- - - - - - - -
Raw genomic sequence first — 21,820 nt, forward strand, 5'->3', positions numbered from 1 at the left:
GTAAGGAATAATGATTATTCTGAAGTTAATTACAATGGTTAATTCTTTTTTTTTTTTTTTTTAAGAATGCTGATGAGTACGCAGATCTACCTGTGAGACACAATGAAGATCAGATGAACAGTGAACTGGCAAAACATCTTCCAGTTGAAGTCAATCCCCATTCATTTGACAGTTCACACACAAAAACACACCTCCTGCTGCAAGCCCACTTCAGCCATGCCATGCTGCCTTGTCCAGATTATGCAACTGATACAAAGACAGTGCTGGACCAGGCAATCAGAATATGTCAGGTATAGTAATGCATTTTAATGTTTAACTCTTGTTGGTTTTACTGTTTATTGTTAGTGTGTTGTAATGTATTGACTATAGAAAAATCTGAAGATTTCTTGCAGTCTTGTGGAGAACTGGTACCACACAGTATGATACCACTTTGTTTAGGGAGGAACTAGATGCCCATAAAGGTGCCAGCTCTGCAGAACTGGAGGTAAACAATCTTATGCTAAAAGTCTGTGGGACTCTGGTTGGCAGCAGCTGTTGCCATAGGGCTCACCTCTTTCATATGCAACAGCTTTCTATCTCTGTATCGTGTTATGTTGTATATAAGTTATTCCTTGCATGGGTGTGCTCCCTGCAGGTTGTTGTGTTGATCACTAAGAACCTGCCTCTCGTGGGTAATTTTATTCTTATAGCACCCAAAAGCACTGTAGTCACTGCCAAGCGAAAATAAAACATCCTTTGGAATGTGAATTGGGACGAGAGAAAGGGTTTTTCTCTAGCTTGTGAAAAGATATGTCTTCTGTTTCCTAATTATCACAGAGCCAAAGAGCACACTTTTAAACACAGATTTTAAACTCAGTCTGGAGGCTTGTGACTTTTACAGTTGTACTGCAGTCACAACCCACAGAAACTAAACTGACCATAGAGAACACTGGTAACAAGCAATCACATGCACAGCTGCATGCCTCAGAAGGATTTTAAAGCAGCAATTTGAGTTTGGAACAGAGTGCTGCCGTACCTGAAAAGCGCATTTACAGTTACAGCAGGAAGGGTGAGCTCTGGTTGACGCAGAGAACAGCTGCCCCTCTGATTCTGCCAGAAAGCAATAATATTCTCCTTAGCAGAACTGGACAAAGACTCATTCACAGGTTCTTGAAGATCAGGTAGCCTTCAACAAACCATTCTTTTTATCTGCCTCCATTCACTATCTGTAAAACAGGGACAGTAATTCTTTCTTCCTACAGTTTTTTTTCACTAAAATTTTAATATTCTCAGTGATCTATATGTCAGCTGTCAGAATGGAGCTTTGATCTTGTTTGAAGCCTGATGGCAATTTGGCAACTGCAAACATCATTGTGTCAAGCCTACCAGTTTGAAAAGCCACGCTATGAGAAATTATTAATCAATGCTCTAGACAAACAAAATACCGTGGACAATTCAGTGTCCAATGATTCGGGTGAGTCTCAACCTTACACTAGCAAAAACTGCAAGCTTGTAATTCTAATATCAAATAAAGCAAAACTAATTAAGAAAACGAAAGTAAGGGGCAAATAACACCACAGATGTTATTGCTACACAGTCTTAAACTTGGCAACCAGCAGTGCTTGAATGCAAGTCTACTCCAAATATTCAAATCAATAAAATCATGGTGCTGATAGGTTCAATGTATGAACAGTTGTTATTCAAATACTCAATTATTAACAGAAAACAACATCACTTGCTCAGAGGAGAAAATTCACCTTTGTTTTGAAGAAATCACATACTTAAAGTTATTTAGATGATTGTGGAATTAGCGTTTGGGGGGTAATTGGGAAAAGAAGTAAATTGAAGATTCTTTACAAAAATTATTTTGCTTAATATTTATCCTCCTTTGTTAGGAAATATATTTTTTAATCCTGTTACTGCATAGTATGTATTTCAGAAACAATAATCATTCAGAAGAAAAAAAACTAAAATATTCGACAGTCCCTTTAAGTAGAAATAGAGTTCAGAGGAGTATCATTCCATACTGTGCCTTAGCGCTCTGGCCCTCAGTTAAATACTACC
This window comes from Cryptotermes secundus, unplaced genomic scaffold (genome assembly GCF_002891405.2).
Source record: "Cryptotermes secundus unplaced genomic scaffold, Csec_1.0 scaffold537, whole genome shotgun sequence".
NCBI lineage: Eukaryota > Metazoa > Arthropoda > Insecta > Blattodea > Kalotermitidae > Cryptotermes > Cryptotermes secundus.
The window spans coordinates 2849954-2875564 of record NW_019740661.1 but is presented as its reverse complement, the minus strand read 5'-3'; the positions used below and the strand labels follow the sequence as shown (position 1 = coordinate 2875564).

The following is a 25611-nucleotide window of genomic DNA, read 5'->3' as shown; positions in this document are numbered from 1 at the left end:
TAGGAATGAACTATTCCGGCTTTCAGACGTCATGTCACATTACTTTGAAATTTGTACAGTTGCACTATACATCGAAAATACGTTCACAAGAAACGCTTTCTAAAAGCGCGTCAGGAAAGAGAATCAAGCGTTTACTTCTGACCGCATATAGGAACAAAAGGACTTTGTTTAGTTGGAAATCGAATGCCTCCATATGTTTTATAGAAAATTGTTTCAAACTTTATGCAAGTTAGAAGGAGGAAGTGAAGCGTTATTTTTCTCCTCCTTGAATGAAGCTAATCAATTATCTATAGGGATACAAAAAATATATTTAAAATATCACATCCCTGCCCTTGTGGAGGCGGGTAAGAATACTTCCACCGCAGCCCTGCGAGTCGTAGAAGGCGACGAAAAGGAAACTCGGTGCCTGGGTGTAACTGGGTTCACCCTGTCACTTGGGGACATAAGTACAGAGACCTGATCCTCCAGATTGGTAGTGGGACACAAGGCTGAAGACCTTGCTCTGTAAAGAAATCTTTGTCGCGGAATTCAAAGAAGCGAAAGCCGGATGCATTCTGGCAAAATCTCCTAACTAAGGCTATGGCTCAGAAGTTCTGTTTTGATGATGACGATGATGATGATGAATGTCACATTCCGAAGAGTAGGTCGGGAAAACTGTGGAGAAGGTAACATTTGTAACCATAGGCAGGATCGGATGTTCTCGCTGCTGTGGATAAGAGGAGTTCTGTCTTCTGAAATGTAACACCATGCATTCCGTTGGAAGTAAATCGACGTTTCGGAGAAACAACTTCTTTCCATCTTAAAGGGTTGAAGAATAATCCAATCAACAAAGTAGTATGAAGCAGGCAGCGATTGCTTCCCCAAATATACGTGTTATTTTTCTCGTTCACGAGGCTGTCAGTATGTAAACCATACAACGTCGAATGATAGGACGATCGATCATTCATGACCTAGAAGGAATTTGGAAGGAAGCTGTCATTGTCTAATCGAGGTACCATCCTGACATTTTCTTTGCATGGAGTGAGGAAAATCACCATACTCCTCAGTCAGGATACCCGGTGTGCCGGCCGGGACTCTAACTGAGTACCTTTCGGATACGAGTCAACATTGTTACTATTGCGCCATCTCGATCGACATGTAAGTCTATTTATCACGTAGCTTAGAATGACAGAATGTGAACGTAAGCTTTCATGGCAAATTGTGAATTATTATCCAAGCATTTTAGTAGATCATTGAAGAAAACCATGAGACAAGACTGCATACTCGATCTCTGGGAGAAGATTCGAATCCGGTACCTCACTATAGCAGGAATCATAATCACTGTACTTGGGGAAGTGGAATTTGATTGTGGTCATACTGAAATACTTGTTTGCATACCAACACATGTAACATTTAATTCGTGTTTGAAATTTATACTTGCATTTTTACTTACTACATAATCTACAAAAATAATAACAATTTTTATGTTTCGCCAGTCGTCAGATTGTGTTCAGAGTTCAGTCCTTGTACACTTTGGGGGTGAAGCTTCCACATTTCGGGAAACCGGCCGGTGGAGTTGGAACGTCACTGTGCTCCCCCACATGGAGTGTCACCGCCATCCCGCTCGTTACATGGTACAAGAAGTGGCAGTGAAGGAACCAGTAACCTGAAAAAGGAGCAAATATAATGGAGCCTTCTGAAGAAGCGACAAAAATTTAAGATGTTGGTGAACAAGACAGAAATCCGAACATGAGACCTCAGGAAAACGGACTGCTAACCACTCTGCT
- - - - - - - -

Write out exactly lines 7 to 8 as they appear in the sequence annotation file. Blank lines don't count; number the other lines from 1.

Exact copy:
The following is a 25611-nucleotide window of genomic DNA, read 5'->3' as shown; positions in this document are numbered from 1 at the left end:
TAGGAATGAACTATTCCGGCTTTCAGACGTCATGTCACATTACTTTGAAATTTGTACAGTTGCACTATACATCGAAAATACGTTCACAAGAAACGCTTTCTAAAAGCGCGTCAGGAAAGAGAATCAAGCGTTTACTTCTGACCGCATATAGGAACAAAAGGACTTTGTTTAGTTGGAAATCGAATGCCTCCATATGTTTTATAGAAAATTGTTTCAAACTTTATGCAAGTTAGAAGGAGGAAGTGAAGCGTTATTTTTCTCCTCCTTGAATGAAGCTAATCAATTATCTATAGGGATACAAAAAATATATTTAAAATATCACATCCCTGCCCTTGTGGAGGCGGGTAAGAATACTTCCACCGCAGCCCTGCGAGTCGTAGAAGGCGACGAAAAGGAAACTCGGTGCCTGGGTGTAACTGGGTTCACCCTGTCACTTGGGGACATAAGTACAGAGACCTGATCCTCCAGATTGGTAGTGGGACACAAGGCTGAAGACCTTGCTCTGTAAAGAAATCTTTGTCGCGGAATTCAAAGAAGCGAAAGCCGGATGCATTCTGGCAAAATCTCCTAACTAAGGCTATGGCTCAGAAGTTCTGTTTTGATGATGACGATGATGATGATGAATGTCACATTCCGAAGAGTAGGTCGGGAAAACTGTGGAGAAGGTAACATTTGTAACCATAGGCAGGATCGGATGTTCTCGCTGCTGTGGATAAGAGGAGTTCTGTCTTCTGAAATGTAACACCATGCATTCCGTTGGAAGTAAATCGACGTTTCGGAGAAACAACTTCTTTCCATCTTAAAGGGTTGAAGAATAATCCAATCAACAAAGTAGTATGAAGCAGGCAGCGATTGCTTCCCCAAATATACGTGTTATTTTTCTCGTTCACGAGGCTGTCAGTATGTAAACCATACAACGTCGAATGATAGGACGATCGATCATTCATGACCTAGAAGGAATTTGGAAGGAAGCTGTCATTGTCTAATCGAGGTACCATCCTGACATTTTCTTTGCATGGAGTGAGGAAAATCACCATACTCCTCAGTCAGGATACCCGGTGTGCCGGCCGGGACTCTAACTGAGTACCTTTCGGATACGAGTCAACATTGTTACTATTGCGCCATCTCGATCGACATGTAAGTCTATTTATCACGTAGCTTAGAATGACAGAATGTGAACGTAAGCTTTCATGGCAAATTGTGAATTATTATCCAAGCATTTTAGTAGATCATTGAAGAAAACCATGAGACAAGACTGCATACTCGATCTCTGGGAGAAGATTCGAATCCGGTACCTCACTATAGCAGGAATCATAATCACTGTACTTGGGGAAGTGGAATTTGATTGTGGTCATACTGAAATACTTGTTTGCATACCAACACATGTAACATTTAATTCGTGTTTGAAATTTATACTTGCATTTTTACTTACTACATAATCTACAAAAATAATAACAATTTTTATGTTTCGCCAGTCGTCAGATTGTGTTCAGAGTTCAGTCCTTGTACACTTTGGGGGTGAAGCTTCCACATTTCGGGAAACCGGCCGGTGGAGTTGGAACGTCACTGTGCTCCCCCACATGGAGTGTCACCGCCATCCCGCTCGTTACATGGTACAAGAAGTGGCAGTGAAGGAACCAGTAACCTGAAAAAGGAGCAAATATAATGGAGCCTTCTGAAGAAGCGACAAAAATTTAAGATGTTGGTGAACAAGACAGAAATCCGAACATGAGACCTCAGGAAAACGGACTGCTAACCACTCTGCT